Legendary anti-apartheid campaigner Archbishop Desmond Tutu has urged his fellow Anglicans to focus on the problems facing Africa and stop obsessing over gay issues.
Dr Tutu told a conference in Nairobi that the God he worships does not consider the position of homosexual clergy to be more important that AIDS.
The former Archbishop of Cape Town is attending the World Social Forum in Kenya.
After decades of eloquent resistance to the apartheid system in South Africa, Tutu led the newly democratic nation’s Peace and Reconciliation Commission.
“I am deeply disturbed that in the face of some of the most horrendous problems facing Africa, we concentrate on ‘what do I do in bed with whom,'” he told a news conference in Nairobi.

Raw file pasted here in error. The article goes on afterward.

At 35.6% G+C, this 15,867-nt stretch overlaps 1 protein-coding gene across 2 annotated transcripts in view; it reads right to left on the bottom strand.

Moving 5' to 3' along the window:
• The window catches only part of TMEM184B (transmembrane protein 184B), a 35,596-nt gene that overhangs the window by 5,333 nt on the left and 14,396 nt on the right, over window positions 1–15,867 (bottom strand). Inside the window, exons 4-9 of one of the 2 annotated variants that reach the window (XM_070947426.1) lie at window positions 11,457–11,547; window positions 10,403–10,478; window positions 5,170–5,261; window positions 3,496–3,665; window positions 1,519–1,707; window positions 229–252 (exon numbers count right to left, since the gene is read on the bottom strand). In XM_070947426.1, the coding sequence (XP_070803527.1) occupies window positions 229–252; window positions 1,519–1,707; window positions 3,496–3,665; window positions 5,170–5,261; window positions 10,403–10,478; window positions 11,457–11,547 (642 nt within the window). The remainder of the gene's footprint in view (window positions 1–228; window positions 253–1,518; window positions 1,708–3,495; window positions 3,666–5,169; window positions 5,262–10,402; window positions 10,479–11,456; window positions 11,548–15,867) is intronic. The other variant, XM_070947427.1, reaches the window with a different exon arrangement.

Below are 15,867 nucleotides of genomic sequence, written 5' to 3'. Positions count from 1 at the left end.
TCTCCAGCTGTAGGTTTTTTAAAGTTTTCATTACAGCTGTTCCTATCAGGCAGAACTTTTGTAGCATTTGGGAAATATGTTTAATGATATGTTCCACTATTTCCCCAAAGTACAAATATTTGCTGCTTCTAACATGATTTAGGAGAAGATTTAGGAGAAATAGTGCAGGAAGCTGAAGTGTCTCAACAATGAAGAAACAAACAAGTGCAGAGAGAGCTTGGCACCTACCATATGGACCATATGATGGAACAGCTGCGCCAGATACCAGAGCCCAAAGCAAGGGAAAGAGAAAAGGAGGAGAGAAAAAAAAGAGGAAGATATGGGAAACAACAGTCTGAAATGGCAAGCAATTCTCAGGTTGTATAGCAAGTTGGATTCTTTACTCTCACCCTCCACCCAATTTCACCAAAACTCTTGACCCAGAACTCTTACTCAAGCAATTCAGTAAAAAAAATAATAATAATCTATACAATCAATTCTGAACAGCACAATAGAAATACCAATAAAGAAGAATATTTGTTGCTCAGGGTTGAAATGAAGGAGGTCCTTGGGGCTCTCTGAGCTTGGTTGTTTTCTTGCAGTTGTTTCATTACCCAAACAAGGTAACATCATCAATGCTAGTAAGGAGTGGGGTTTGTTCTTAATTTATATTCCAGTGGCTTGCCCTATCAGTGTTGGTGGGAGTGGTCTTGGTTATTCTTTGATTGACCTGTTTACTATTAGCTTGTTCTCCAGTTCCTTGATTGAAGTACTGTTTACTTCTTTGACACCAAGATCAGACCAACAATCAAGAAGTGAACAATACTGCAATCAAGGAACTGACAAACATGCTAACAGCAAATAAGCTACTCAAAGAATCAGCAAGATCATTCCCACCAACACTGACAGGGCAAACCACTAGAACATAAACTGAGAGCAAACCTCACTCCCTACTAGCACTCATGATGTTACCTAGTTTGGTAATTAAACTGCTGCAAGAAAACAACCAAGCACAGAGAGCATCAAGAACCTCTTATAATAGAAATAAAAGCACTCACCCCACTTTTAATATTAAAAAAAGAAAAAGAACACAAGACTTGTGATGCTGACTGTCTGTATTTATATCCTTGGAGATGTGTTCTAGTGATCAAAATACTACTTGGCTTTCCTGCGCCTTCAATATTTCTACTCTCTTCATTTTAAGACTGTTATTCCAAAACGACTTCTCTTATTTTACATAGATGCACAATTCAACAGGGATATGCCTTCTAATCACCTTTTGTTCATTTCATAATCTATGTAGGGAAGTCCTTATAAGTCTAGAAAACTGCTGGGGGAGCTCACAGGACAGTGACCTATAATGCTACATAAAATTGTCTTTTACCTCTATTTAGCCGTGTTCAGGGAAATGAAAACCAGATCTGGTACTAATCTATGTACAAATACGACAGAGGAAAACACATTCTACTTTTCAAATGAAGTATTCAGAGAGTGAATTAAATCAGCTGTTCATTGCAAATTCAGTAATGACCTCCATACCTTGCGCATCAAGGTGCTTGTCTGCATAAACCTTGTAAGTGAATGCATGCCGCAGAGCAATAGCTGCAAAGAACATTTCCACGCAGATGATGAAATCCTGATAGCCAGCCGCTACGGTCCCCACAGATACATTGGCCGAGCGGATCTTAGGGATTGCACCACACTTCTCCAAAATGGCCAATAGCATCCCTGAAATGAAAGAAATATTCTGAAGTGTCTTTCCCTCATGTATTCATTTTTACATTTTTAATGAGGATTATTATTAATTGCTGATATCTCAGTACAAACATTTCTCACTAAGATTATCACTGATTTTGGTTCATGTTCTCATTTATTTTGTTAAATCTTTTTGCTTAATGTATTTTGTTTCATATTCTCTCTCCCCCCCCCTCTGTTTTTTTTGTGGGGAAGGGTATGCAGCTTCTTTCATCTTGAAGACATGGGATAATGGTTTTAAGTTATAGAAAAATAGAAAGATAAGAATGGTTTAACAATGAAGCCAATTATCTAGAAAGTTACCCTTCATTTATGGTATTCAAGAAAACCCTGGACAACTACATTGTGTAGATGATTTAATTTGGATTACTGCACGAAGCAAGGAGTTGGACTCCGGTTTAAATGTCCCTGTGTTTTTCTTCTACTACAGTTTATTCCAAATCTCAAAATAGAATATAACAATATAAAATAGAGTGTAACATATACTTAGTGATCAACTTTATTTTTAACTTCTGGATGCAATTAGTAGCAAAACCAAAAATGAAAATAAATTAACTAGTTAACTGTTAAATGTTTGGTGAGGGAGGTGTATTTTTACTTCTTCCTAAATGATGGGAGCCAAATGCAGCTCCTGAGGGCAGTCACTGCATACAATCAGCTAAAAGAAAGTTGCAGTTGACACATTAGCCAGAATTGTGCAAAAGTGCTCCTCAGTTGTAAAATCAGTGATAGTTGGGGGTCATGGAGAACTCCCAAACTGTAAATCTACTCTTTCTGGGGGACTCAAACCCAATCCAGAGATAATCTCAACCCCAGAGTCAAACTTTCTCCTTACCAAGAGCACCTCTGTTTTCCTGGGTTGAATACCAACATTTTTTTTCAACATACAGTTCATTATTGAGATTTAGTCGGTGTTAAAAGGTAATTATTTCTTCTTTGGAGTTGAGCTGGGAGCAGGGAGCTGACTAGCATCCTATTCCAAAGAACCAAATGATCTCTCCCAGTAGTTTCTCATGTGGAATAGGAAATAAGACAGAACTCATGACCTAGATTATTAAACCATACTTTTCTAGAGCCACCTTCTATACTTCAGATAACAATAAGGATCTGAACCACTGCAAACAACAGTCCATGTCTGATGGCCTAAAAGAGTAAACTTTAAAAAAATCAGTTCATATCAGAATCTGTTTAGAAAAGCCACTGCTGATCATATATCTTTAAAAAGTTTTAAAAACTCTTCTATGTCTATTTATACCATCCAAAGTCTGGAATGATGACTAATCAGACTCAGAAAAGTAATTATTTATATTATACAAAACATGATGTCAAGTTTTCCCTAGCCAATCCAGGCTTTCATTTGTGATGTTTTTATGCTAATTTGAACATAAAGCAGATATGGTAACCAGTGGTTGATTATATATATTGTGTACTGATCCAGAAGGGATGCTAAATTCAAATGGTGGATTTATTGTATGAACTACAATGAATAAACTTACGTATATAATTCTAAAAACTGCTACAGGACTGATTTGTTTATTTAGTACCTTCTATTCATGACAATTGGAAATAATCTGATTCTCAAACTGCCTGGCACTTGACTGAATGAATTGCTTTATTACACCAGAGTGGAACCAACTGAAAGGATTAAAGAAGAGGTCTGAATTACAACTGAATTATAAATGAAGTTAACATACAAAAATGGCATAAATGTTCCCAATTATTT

The Anglican church in South Africa is the only one on the continent that has a liberal attitude towards women priests.
Most African churches are implacably opposed to gay or lesbian clergy and regard homosexuality as biblically forbidden.
Dr Tutu, who was awarded the Nobel Peace Prize in 1984, told journalists that gay hate was the same as racism.
“For one to penalise someone for their sexual orientation is the same as penalising someone for something they can do nothing about, like ethnicity or race.
“I cannot imagine persecuting a minority group which is already being persecuted.”
His comments come in the week that is has been reported that Nigeria, the continents most populous state, is set to pass new laws prohibiting almost any public demonstration of homosexuality.